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Water Erosion in the Donga Soils in Subhumid Zone in West Africa

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Document pages: 16 pages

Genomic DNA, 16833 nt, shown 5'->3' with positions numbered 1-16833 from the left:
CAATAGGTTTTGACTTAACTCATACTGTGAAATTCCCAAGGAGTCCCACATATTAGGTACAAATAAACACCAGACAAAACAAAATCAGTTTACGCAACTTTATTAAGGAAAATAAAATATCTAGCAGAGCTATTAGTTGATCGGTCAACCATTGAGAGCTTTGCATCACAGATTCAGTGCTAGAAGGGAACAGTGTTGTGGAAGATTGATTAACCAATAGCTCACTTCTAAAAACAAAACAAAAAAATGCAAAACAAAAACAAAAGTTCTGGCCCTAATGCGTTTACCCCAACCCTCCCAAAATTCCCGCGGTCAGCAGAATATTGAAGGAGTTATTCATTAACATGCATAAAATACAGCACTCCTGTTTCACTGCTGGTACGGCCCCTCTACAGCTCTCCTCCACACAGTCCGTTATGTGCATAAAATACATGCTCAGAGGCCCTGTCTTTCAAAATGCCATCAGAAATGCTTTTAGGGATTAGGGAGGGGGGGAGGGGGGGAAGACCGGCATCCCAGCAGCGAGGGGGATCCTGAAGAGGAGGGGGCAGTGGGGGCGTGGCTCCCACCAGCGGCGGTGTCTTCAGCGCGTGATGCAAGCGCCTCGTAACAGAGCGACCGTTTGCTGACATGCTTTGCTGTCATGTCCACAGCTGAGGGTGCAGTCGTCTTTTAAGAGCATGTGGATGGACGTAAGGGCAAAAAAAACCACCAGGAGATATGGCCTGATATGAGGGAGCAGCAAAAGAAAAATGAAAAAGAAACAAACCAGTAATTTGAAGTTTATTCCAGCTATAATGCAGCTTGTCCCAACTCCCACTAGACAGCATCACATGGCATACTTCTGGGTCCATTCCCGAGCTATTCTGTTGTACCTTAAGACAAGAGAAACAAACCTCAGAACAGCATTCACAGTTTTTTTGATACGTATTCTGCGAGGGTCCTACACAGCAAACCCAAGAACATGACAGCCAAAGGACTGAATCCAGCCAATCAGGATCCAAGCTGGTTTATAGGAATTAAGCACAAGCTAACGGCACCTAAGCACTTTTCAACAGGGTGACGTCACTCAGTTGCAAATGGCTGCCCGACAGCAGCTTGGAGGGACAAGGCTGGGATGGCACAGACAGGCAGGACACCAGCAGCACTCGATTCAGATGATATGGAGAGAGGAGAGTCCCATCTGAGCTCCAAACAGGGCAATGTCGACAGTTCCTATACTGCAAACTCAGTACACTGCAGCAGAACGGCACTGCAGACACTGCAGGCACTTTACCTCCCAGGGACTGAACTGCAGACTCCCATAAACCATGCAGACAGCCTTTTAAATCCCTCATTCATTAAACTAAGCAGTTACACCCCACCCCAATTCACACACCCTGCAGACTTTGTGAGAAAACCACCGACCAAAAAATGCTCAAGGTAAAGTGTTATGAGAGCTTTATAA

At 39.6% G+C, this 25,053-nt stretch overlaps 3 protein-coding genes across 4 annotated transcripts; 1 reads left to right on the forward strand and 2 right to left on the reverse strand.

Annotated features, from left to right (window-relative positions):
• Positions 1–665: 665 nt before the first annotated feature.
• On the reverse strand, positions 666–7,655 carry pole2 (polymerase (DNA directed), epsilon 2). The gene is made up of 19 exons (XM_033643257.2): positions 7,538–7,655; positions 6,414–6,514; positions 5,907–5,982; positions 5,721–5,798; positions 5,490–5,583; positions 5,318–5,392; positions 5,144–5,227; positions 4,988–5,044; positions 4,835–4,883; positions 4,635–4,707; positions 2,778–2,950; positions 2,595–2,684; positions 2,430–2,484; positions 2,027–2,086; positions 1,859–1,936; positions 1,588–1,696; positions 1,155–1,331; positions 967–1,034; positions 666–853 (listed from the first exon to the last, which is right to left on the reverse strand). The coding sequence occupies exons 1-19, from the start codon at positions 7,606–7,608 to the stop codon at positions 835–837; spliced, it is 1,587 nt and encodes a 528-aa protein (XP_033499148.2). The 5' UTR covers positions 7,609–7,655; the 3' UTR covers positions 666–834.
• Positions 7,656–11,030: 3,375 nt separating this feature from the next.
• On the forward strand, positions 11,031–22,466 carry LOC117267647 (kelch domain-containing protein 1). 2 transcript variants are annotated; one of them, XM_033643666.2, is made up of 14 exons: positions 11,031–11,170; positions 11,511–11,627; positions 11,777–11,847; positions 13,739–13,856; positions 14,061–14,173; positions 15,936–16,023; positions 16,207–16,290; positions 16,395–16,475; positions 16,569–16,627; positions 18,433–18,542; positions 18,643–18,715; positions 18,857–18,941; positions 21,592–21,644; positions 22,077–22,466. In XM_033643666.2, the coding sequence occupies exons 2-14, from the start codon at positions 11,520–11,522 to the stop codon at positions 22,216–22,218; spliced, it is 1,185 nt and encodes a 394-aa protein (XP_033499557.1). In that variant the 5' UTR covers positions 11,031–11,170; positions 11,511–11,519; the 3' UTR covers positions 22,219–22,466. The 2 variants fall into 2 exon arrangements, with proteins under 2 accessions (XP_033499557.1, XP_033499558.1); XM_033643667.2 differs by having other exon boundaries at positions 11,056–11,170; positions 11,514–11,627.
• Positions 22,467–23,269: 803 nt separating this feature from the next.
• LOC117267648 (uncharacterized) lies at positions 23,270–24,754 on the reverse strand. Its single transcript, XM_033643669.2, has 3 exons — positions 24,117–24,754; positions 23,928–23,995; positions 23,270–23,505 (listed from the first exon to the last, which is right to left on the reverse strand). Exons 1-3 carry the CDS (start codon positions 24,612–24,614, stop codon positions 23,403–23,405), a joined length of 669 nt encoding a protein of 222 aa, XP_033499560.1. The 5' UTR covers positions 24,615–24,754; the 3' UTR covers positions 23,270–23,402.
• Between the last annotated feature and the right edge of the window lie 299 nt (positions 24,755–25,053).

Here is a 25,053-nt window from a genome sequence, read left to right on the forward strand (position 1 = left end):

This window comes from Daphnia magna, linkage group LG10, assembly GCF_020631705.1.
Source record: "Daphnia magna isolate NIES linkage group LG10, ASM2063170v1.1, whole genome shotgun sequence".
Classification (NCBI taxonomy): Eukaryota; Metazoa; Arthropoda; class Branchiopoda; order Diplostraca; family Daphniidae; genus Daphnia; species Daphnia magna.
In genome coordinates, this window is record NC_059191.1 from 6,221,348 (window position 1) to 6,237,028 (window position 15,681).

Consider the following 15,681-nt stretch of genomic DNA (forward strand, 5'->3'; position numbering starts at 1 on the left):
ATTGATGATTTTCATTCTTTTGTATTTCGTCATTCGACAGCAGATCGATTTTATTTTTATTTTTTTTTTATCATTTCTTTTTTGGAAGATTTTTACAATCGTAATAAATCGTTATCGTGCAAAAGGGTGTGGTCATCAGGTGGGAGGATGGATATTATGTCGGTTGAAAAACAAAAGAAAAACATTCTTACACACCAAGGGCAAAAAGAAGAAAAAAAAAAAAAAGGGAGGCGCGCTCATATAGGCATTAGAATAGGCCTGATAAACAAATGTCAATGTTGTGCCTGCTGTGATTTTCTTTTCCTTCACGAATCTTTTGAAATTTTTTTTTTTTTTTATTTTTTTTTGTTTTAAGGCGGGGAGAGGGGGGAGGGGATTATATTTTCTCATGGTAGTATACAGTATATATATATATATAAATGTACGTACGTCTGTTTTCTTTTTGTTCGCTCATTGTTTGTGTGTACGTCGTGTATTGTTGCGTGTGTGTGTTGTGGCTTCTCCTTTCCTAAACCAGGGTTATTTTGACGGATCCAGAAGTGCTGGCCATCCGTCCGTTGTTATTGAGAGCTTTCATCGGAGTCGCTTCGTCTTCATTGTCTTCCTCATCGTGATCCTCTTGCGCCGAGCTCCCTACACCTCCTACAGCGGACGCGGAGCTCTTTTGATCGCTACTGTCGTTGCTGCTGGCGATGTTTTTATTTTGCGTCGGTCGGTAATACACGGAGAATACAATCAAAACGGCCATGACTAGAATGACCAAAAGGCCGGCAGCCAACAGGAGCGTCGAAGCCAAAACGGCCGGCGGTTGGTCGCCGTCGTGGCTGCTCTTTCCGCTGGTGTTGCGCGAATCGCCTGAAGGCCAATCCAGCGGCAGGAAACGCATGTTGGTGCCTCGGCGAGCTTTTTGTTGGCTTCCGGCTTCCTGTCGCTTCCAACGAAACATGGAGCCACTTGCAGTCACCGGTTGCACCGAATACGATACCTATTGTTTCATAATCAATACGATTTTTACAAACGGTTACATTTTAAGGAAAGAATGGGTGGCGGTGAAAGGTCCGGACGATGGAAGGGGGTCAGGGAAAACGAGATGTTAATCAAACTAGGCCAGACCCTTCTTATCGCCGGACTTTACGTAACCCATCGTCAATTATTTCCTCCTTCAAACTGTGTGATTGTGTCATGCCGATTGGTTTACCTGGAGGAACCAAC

Abstract: The runoff and soil loss were assessed in situ at the scale of 2.12 m2 plots during the rainy season of 2010 to better understand the determinants and magnitude of the massive soil loss and land subsidence (donga) in the sub-humid zone of Africa in Karimama, North Benin. The experimental design was a split plot with two factors: the topography in 3 modalities (upstream, center and downstream of the donga) was assigned as main plot factor and the degree of degradation of dongas in 2 modalities (beginner dongas and advanced dongas) was assigned as subplot factor. Runoff water was collected through a storage system composed of two tanks. Data were collected on 36 plots (9 plots per donga × 4 dongas). The runoff varies significantly from one site to another for the rainy episode of October 10, 2010. It is twice as high in land use areas (5.87 mm) as in W Park (2.32 mm; l.s.d. = 1.81 mm). From upstream to downstream, runoff and soil loss increased from 2.4 mm to 85.3 mm and 80 g·m-2 to 197 g·m-2, respectively. Runoff is high in the early dongas (7.60 mm) and low in the advanced dongas (5.68 mm) in contrast to lower soil loss in the early dongas (34 g·m-2) and high in the advanced dongas (237 g·m-2). The low value of soil loss with respect to the magnitude of the phenomenon suggests the probable occurrence of other soil loss mechanisms to be elucidated.

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